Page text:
AMERICUS (Oct. 22, 2013)--Every year, all former American prisoners of war, those still missing in action, and their families are honored on National POW/MIA Recognition Day, observed on the third Friday of September.  

The Ride Home -
honoring POW/MIAs and why it comes to GSW

AMERICUS (Oct. 22, 2013)--Every year, all former American prisoners of war, those still missing in action, and their families are honored on National POW/MIA Recognition Day, observed on the third Friday of September. And for the past several years, Sumter County has been a center for this remembrance with the help of The Ride Home, Inc. and its cofounder, Jim “Moe” Moyer.Moe.jpg

In Sumter County, the National POW/MIA Recognition Day has expanded to be a weekend affair. The weekend is marked by the sounds of motorcycles and the black and white POW/MIA flags. The Vietnam Memorial Traveling Wall is installed on the Georgia Southwestern State University campus, while convocations are held where former POWs give speeches about their experiences. The Ride Home pays for the POWs and their families to make the trip to the recognition event from all across the nation.

One of The Ride Home’s cofounders, Moe Moyer, has spent the last few decades dedicating his time to bring awareness to the issues of former POWs and MIAs and ensure that those who served our country receive the appreciation they deserve.

The Ride Home was established in 2001 and was inspired by the Presidential Proclamation that is released each year for the National POW/MIA Recognition Day. Moyer, along with some friends who are veterans, was at Andersonville that year. With the Proclamation, calling upon “all Americans to join in honoring all former American prisoners of war, those still missing, and their families who have made extraordinary sacrifices on behalf of our country [and]… upon State and local officials and private organizations to observe this day with every appropriate ceremony and activity,” still fresh in his mind, Moyer, along with the National Park of Andersonville, created the event now known as The Ride Home.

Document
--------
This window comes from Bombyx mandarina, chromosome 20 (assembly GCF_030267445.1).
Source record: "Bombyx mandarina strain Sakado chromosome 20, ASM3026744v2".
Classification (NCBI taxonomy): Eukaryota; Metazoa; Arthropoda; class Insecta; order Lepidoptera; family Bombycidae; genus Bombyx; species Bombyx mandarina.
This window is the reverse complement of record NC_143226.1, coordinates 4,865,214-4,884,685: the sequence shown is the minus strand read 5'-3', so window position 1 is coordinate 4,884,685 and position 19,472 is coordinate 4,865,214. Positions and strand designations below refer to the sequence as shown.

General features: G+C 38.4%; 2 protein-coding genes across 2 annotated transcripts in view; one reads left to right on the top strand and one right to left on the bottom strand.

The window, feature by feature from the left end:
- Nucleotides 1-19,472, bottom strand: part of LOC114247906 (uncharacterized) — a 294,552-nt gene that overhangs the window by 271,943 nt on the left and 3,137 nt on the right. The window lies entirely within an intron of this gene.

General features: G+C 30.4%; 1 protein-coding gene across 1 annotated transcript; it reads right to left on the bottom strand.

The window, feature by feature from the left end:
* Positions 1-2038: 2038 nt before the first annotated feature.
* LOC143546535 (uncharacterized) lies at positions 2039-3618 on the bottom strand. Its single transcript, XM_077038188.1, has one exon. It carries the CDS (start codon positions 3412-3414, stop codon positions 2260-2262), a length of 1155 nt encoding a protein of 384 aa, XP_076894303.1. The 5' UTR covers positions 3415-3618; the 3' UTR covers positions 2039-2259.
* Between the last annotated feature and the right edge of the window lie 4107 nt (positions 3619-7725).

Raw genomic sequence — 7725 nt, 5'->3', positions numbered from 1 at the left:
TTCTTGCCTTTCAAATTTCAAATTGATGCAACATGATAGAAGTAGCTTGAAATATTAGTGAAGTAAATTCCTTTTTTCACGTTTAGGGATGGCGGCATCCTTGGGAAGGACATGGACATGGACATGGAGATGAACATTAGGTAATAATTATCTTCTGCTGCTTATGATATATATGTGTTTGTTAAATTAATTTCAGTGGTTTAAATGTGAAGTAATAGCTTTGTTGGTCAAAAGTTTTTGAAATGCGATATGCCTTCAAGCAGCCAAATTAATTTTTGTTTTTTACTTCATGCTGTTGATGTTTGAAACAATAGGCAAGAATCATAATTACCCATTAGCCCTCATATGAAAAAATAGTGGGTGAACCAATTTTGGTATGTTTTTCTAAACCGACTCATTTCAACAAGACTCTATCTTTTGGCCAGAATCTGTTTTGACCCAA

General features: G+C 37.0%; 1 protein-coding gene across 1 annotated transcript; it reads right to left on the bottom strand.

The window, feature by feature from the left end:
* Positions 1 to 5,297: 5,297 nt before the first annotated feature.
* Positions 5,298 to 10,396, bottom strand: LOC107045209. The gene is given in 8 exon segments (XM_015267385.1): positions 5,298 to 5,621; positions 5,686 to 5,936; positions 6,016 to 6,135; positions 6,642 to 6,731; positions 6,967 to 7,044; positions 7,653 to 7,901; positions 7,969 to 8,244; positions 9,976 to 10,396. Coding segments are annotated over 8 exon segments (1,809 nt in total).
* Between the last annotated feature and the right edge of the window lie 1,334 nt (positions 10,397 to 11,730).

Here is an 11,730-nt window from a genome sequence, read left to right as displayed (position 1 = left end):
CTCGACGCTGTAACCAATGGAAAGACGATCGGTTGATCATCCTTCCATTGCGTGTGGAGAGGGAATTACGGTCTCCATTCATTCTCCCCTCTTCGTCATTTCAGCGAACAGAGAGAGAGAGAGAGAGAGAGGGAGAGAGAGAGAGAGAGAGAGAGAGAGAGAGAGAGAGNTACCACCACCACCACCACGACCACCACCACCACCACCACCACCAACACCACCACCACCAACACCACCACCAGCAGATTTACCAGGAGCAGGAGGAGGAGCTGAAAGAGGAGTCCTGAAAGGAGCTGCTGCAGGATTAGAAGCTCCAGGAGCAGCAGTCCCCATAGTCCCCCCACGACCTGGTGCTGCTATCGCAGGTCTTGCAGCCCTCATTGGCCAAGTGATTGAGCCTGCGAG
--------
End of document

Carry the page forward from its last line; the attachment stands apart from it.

During the first year, The Ride Home brought a couple of POWs to Andersonville during the National POW/MIA Recognition Day. The former POWs spoke about their experiences at Andersonville with some help from Georgia Southwestern. As the years went by, the event has expanded in size and in location. The Ride Home is now able to bring 120 to 150 participants each year. The Ride Home is funded by donation, and since its first event in 2002, it has raised over $1.1 million to bring former POWs and their families to Americus.

The Ride Home event is part of the “Honor, Release, Return” organization. Moyer explained, “Honor, Release, Return” stands for “bringing honor back to our government, releasing those being held against their will, and returning the remains, if they expired in the control of the enemy… so we can have some closure for our families.” To achieve these goals, “Honor, Release, Return” has worked with the Joint POW/MIA Accounting Command (JPAC) and the Defense Prisoner of War/Missing Personal Office (DPMO) to increase accountability. Moyer explained, “we are dealing with them to get the numbers fixed and get the accountability moved up.”

This year’s event recognized three anniversaries: the 60th anniversary of the end of the Korean War with the signing of the Korean Armistice in 1953; the 40th anniversary of the end of the Vietnam War with the signing of the Paris Peace Accords in 1973; and the ten year anniversary of the Iraq POWs who were captured and released in 2003.

- GSW -